"In American society, especially in our diverse Jewish community, we value robust and vigorous debate about pressing issues. Such debate is one of the greatest features of our democracy and one of the hallmarks of our people. We revel in our tradition of debate: A frank and civil exchange of ideas helps to inform our decisions, provoke new ways of thinking, and sometimes even change our minds.
And yet today, the expression and exchange of views is often an uncivil, highly unpleasant experience. Community events and public discussions are often interrupted by raised voices, personal insults, and outrageous charges. Such incivility serves no purpose but to cheapen our democracy. When differences spiral down into uncivil acrimony, the dignity of individuals and community is diminished, and our precious democracy is weakened. People holding diverse views cease to listen to each other. Lack of civility makes it more difficult, if not impossible, to open minds, much less find common ground.
Therefore we as a community and as individuals, must pledge to uphold the basic norms of civil discussion and debate at our public events. We do this not to stifle free expression of views, but rather to protect it.
We will discover civility in the guarding of our tongues and the rejection of false witness. We will find it wherever we show care for the dignity of every human being, even those with whom we may strongly disagree. We will find it by listening carefully when others speak, seeking to understand what is being said and trying to learn from it.
This pursuit has deep roots in Torah and in our community’s traditions. Our Sages saw the fruit of arguments that were conducted l’shem shamayim, "for the sake of Heaven." They fervently believed that great minds, engaged in earnest search and questioning, could find better and richer solutions to the problems they faced. They refrained from insisting on uniformity. They sought to preserve and thereby honor the views of the minority as well as the majority. They did so through their understanding of the great teaching of Eilu v’elu divrei Elokim chayim, "both these words and those are the words of the living God."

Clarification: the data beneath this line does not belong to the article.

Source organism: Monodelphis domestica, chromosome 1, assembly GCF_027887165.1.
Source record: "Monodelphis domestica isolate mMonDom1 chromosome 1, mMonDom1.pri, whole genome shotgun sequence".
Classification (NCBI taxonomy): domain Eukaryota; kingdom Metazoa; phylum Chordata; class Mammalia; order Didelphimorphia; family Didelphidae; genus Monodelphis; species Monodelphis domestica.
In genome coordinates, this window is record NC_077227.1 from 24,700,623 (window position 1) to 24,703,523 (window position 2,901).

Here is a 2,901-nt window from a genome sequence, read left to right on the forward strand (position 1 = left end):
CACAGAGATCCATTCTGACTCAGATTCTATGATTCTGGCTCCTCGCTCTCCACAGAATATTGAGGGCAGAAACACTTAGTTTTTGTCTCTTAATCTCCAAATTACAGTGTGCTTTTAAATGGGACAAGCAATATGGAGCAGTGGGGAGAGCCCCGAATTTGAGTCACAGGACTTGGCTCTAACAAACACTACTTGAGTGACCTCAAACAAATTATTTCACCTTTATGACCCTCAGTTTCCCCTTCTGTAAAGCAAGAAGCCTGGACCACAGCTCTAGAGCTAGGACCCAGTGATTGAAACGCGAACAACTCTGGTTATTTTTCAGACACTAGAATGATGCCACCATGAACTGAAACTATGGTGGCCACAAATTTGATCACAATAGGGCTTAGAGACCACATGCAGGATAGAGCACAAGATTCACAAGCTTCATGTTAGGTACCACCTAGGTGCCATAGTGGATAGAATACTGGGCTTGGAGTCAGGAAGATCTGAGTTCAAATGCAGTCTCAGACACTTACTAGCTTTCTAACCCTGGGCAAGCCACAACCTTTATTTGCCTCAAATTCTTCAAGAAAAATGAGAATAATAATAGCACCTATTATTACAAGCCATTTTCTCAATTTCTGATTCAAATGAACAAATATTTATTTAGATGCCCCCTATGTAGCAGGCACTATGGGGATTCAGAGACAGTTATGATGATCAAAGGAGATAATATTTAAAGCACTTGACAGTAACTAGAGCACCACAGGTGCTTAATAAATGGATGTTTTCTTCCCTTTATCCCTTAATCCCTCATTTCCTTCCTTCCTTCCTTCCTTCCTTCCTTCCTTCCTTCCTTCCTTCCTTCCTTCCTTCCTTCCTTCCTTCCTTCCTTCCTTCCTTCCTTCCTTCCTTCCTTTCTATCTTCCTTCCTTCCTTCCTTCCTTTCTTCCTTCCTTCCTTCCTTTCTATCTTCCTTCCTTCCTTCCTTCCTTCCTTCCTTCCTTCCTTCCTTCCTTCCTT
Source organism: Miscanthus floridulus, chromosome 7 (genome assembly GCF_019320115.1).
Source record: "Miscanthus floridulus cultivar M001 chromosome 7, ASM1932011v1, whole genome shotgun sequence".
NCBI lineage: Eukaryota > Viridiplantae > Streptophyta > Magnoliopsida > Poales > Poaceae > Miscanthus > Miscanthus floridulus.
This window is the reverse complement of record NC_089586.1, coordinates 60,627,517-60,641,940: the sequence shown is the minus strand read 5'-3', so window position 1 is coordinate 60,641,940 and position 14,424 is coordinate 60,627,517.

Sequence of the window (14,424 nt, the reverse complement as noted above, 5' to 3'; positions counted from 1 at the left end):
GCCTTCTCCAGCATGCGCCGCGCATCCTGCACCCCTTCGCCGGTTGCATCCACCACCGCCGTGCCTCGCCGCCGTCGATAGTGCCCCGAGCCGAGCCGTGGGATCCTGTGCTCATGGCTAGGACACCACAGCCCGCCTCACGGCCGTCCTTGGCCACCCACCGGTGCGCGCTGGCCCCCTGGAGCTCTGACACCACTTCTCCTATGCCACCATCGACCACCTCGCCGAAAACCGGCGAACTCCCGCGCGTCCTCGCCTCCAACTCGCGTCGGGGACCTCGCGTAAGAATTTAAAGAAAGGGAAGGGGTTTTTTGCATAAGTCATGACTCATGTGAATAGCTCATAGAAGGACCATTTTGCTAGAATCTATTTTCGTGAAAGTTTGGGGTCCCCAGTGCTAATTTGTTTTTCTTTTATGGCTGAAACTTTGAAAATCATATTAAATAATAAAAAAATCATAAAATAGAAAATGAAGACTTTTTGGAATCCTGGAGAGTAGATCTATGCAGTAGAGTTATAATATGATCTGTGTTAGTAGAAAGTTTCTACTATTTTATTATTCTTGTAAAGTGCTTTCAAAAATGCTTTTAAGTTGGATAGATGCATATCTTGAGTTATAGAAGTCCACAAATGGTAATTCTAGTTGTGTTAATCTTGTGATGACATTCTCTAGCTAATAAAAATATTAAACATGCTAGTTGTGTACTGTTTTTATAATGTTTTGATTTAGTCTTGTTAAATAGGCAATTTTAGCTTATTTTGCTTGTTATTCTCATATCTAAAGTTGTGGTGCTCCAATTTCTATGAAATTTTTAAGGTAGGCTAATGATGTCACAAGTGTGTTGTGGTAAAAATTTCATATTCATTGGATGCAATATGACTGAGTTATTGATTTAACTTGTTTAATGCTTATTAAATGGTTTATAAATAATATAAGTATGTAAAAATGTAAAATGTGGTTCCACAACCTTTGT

As a community, we must commit ourselves and ask others to open their hearts and minds to healthy, respectful dialogue based on our love for our neighbors and our people.
We therefore agree to treat others with decency and honor and to set ourselves as models for civil discourse, even when we disagree with each other.
We commit ourselves to this course to preserve an essential element of a community – the ability to meet and talk as brothers and sisters."
In addition to this pledge, there was a conference held to discuss the issue (to view a video of the conference, click here). As some of the contributors mentioned, a single statement, conference or educational program is not actually going to solve the problem. However, the fact that many Jews are willing to admit that they have either engaged in or been the victim of incivility when expressing their personal views is a great start. More importantly, these same people have shown a willingness to do something about it.
In my opinion, the main reason a lack of civility continues to proliferate among the Jewish community is because of a lack of prioritized values. Consequently, I think the answer to this problem is simple to understand, just not easy to achieve: be clear but courteous. In other words, stand by your convictions while following the Golden Rule. It's called "golden" for a reason; it's of value to both the person who follows it and the person on the receiving end. In this way, those who engage in ad hominem attacks will naturally become marginalized over time, while those who engage in respectful disagreement will naturally become admired over time.
Exchanging views with someone opposite us on the ideological spectrum doesn't have to be an unpleasant experience - unless we want it to be. As Jews, we have a long list of priorities. But if our tradition and common sense tell us anything, it is that civility must be right at the top.